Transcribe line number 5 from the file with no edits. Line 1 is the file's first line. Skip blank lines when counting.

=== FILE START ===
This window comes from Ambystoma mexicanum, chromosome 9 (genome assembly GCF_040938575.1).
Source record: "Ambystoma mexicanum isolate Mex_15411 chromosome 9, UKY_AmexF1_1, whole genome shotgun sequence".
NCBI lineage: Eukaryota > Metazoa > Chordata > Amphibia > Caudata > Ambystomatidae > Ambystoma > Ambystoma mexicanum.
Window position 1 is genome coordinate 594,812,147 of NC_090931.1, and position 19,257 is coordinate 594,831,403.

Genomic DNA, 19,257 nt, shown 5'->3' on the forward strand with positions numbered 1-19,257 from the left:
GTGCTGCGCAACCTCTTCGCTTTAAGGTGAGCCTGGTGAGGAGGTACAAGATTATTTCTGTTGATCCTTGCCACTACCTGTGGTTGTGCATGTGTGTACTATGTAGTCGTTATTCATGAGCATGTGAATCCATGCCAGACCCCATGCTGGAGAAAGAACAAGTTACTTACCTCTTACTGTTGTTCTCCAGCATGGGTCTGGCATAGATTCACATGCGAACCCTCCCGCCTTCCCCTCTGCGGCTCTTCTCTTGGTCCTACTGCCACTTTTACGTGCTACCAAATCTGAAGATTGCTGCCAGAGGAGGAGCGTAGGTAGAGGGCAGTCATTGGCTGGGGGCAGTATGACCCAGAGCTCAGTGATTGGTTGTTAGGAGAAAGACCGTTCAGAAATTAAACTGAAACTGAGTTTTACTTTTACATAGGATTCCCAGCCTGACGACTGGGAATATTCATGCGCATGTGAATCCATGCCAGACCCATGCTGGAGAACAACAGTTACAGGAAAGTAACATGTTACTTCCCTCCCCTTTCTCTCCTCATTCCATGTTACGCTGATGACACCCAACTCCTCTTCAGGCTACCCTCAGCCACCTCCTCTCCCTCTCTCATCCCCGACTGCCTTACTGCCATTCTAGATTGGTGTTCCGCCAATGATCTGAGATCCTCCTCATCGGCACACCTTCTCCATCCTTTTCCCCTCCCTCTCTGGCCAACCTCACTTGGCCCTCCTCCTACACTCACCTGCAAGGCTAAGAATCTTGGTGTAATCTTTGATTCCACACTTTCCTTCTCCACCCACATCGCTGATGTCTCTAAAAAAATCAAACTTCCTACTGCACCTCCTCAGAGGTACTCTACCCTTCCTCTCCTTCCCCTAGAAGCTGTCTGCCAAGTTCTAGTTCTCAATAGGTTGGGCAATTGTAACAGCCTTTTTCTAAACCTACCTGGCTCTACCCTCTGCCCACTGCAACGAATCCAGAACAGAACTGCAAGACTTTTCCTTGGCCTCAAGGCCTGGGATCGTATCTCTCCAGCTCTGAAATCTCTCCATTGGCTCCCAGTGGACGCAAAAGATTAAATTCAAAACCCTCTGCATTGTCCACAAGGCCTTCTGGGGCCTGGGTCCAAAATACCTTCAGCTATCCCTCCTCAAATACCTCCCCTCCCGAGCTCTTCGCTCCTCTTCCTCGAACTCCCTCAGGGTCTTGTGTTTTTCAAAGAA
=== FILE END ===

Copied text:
Genomic DNA, 19,257 nt, shown 5'->3' on the forward strand with positions numbered 1-19,257 from the left: